Saturday, July 28, 2012

Screen Printing

Over the past 4 weeks I've had the opportunity to take a crash course in screen printing through The Chicago Printmaker's Collaborative. This is my first Artistic Fling where I have used a class to learn new tricks. I loved doing this. I was able to meet new people in the design community and network with other types of artists in addition to learning screen printing.

So to give you a good idea of what I did, I'm going to walk you though my process.

1. Design
So I really wish I spent more time making a good design for the class. Class time was used for the actual production of the design. I hadn't really made any design before that I wanted to screen print. Since this would be my first time screen printing, I wanted to make sure that I had a design that would be easy for me to learn on. I decided to base my screen print off a picture that I had taken while in London.

I then took to pen and paper sketching the car because I wanted it to have  an illustrated look. I scanned the paper into the computer and did some touch up work. I made different layers just so I could see what the finish product might actually look like. In screen printing, each color must be printed on a separate layer. I was only working with 2 colors so I only needed 2 layers.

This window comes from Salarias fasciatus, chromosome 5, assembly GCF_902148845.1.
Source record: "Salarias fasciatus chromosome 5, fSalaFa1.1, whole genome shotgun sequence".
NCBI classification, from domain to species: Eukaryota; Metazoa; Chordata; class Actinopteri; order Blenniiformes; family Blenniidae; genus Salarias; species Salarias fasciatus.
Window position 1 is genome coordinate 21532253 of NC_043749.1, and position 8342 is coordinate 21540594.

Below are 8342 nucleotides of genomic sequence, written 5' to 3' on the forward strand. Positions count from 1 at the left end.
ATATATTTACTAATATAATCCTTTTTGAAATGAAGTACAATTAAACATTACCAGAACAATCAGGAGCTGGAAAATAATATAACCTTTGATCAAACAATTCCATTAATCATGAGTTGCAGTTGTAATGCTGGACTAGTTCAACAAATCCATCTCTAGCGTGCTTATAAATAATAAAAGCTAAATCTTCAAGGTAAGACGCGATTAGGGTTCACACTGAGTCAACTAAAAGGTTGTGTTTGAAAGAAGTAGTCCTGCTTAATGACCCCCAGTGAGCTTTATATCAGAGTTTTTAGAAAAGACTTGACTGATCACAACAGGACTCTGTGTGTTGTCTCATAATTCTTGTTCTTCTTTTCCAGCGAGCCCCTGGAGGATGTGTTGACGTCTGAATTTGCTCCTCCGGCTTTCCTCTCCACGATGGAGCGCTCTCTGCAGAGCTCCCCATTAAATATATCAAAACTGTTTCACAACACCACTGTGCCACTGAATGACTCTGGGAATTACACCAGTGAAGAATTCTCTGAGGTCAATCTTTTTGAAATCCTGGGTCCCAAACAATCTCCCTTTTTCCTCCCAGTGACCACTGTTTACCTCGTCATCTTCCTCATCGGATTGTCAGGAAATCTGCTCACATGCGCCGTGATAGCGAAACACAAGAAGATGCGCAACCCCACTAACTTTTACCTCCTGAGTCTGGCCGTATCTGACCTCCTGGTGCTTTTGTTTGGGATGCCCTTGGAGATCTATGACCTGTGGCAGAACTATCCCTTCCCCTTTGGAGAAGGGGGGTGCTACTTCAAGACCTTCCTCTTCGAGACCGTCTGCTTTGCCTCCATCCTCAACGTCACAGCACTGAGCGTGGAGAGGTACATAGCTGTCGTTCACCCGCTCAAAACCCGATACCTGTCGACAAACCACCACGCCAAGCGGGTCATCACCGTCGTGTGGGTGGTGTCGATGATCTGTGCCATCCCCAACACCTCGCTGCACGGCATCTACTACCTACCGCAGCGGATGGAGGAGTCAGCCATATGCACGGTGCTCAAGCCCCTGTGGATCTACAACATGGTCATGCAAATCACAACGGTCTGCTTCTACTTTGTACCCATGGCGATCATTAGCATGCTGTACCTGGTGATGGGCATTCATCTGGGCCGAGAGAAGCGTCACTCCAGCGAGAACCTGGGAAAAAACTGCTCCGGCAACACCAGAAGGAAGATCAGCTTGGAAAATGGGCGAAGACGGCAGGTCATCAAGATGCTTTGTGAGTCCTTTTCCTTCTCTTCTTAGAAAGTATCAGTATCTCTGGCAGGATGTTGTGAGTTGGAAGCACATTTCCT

2. Grease it up, baby.
So after I had printed out each layer in black and white, I needed to grease the paper up with some baby oil. In order to burn your design into your screen, the paper must be translucent. The design should be printed on the paper in black in order to block light from getting to the screen. Some screen printing tutorials teach to print on mylar. Greasing up the paper is easier, more cost effective and works just as well.

 3. Go into the scary basement.
Now it's time to head to the dark, scary basement so we can grab that photo emulsion. Using a trough, I put a thin layer of the emulsion on the screen. I let the emulsion dry for about a half hour next to a fan. Then I grabbed my prints and headed to the light box. I placed the prints on the glass in the light box then set my screen flush with the glass, sandwiching the prints between the glass and the screen. A vacuum makes sure the screen is pressed tightly against the glass to insure no unwanted light gets to the screen. About 7 minutes later I have a screen that displays the shapes of my layers.

 4. Please don't eat the Mac and Cheese.
While I was waiting for my screen to dry and expose, I mixed ink. This is probably the hardest part of screen printing. I was trying to make a color similar to the yellow that was in the photograph. It turned out to look like mac and cheese. So I decided to mix up a turquoise color. That was just as hard. So I decided to use both colors and just have ugly colors. Once I printed the colors they dried into wonderful shades. So I guess my color mixing experienced turned out to be better than I thought.

 5. Sectioning off your layers.